Magazines – Intro
By the Project for Excellence in Journalism
For decades now, the world of news magazines has been dominated by three brands. Time, Newsweek and U.S. News and World Report have been around for so long without serious challengers that the news genre has seemed the exception to the rule of the constantly shifting world of magazine publishing.
But quietly and subtly, the last few decades have seen internal remaking at the three traditional publications. They have transformed themselves, altered their content to be lighter and broader in topic and tone, and, coincidentally or not, lost circulation.
At the same time another group of what we call non-traditional news magazines – publications that don’t follow the usual model of what a news magazine is – have slowly been moving onto the turf of the Big Three. Magazines like The New Yorker and The Economist have historically sat at the periphery of news, or at least American news. Lately they have been staking bigger claims in the U.S. news genre and have watched their circulation grow.1
All the while, the least discussed members of the news group, the opinion journals, have also seen their numbers slowly creep up.
In 2005, it appears that the magazine news genre may soon be in for a more dramatic shift.
After years of being untouchable, the three traditional titles may face more direct competition. At least one publisher is seriously considering launching a new news weekly that would walk squarely onto the same playing field as the traditional weeklies. And as the circulations of the nontraditional news titles grow, gradually eating into the large audiences the news weeklies have always held as their key advantage, their ad rates also get closer to parity. The stable news magazine field genre could look very different in coming years.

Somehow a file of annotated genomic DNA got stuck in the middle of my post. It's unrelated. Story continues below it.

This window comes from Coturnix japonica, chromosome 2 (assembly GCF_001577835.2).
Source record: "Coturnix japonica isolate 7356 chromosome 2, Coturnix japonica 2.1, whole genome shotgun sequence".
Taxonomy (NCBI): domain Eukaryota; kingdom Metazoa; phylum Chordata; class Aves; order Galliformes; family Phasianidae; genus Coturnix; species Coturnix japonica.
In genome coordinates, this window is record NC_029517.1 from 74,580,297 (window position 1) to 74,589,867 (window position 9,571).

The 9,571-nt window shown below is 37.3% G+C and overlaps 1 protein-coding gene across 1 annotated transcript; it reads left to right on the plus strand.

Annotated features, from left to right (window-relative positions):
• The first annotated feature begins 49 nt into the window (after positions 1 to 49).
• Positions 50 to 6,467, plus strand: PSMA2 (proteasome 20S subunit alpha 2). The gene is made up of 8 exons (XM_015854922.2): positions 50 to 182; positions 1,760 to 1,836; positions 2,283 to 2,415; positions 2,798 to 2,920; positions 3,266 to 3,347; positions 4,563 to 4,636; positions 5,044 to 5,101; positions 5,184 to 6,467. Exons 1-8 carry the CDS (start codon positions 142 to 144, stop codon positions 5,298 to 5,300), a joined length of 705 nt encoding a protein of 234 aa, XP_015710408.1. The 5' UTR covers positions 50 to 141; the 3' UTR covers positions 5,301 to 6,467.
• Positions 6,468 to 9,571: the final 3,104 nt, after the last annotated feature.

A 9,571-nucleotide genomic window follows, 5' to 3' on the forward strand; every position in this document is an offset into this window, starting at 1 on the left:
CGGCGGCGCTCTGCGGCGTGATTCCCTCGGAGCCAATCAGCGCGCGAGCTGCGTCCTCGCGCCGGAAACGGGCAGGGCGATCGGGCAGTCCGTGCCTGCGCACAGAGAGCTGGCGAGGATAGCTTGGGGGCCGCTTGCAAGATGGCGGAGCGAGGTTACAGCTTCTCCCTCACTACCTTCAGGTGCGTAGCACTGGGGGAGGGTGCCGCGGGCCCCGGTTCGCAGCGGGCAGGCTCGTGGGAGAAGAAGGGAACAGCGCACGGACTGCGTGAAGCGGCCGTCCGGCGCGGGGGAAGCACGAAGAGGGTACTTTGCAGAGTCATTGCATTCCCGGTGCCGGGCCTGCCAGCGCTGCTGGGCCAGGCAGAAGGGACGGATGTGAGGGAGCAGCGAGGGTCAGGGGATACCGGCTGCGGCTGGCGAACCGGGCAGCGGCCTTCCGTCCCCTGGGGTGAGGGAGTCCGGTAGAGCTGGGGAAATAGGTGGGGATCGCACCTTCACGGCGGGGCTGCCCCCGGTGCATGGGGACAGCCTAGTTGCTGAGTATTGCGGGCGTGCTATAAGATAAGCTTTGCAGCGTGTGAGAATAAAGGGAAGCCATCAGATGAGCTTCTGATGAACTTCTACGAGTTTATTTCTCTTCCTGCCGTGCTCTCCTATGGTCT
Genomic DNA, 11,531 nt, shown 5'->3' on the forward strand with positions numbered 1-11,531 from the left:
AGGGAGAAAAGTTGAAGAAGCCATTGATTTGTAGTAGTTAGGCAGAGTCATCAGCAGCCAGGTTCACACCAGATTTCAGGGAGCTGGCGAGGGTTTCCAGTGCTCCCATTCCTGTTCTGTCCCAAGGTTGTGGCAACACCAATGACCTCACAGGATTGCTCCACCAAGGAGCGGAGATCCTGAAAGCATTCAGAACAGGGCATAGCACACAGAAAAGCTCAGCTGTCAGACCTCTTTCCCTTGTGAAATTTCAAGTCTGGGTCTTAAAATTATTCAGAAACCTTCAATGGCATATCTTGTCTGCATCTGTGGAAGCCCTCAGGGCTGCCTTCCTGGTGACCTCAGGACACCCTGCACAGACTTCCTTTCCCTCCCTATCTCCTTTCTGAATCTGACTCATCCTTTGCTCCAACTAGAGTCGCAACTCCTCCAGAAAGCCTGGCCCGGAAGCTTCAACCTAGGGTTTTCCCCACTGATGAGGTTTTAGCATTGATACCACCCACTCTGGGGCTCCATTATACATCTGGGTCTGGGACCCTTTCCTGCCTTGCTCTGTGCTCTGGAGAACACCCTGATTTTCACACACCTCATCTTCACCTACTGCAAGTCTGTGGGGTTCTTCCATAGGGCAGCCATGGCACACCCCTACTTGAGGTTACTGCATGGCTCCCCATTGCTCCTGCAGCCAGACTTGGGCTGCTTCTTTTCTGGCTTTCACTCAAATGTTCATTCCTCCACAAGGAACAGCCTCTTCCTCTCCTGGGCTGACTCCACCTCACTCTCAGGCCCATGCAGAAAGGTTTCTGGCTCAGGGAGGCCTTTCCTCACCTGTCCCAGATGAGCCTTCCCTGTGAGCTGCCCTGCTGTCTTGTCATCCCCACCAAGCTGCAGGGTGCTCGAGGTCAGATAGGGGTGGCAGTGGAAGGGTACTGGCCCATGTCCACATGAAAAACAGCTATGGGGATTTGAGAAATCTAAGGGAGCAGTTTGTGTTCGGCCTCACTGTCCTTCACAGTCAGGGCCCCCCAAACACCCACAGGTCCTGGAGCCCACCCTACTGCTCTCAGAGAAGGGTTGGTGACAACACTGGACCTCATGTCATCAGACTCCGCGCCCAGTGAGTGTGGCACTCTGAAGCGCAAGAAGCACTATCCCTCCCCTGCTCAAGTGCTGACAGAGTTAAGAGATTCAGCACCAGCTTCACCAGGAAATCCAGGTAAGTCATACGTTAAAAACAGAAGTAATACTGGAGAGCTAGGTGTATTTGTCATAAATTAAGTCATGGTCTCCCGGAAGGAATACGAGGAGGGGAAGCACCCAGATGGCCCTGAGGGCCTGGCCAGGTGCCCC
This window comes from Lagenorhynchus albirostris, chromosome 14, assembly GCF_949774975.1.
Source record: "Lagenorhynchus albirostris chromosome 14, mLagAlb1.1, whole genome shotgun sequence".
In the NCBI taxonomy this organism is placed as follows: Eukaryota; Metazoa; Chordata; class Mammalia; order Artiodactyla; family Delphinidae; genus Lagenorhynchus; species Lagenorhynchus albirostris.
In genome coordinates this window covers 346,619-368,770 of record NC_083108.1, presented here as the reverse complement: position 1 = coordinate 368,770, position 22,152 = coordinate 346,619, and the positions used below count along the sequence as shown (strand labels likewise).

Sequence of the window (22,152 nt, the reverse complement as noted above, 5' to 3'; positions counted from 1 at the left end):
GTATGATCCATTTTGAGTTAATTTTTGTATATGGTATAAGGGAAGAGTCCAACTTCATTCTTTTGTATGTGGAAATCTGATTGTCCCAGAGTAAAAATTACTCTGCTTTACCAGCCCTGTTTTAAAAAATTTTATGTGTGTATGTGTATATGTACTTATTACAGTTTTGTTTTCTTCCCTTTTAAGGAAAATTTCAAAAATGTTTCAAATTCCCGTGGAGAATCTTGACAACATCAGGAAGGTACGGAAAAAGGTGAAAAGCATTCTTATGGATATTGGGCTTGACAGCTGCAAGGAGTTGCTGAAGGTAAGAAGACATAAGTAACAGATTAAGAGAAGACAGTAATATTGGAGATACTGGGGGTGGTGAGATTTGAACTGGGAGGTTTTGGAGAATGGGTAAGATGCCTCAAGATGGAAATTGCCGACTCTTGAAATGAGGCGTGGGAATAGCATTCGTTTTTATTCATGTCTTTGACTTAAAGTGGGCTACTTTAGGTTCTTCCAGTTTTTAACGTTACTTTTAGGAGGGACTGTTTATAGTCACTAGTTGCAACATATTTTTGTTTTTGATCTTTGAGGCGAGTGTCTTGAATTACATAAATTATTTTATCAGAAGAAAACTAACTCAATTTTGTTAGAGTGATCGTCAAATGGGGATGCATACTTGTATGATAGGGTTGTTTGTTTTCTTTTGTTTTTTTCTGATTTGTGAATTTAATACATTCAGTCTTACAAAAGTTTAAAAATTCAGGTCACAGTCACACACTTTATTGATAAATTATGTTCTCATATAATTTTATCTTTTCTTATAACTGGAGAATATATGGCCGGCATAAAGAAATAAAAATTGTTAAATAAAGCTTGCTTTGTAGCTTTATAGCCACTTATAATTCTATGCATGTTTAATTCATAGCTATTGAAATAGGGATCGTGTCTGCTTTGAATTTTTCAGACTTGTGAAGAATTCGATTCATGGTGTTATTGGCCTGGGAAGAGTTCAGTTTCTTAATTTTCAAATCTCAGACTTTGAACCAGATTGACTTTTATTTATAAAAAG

Outside of news, there is also evidence in 2005 that the great rush to the entertainment/pop culture niche may be slowing, while a new genre of publication has emerged as a hot industry segment. Shopping magazines, once thought of as a relatively minor niche, have grown, adding titles and readers and causing problems for traditional women’s magazines. These “catalogues with content” seem ascendant as the line between lifestyle and consumer magazines blurs.
- A look in this report at the content of two of the nontraditional U.S. news publications, The New Yorker and The Economist, shows a movement toward more topical coverage and more journalism focused on the U.S.
- The traditional news weeklies continued their trend toward lighter and broader coverage in 2004, and circulation at Time and Newsweek continued small, steady declines.
- Among opinion magazines, The New Republic reported a large drop in subscribers while The Nation continued to gain.
- The traditional news weeklies saw a good year in ad dollar increases, helped along by the Olympics, the election and an improving economy. U.S. News saw a large bump in ad pages.
- The news magazine genre arena also saw the 2001 startup “The Week” begin to make its advertising data more public, posting significant ad page and dollar increases.
- Across the board, the readership of all the news magazines we looked at, traditional and nontraditional, grew grayer.
Over all, the magazine industry appears healthy, but declining newsstand sales across all genres and an aging audience have raised concerns for some publishers. For news in particular, there is cause to worry about where the next generation of readers will come from.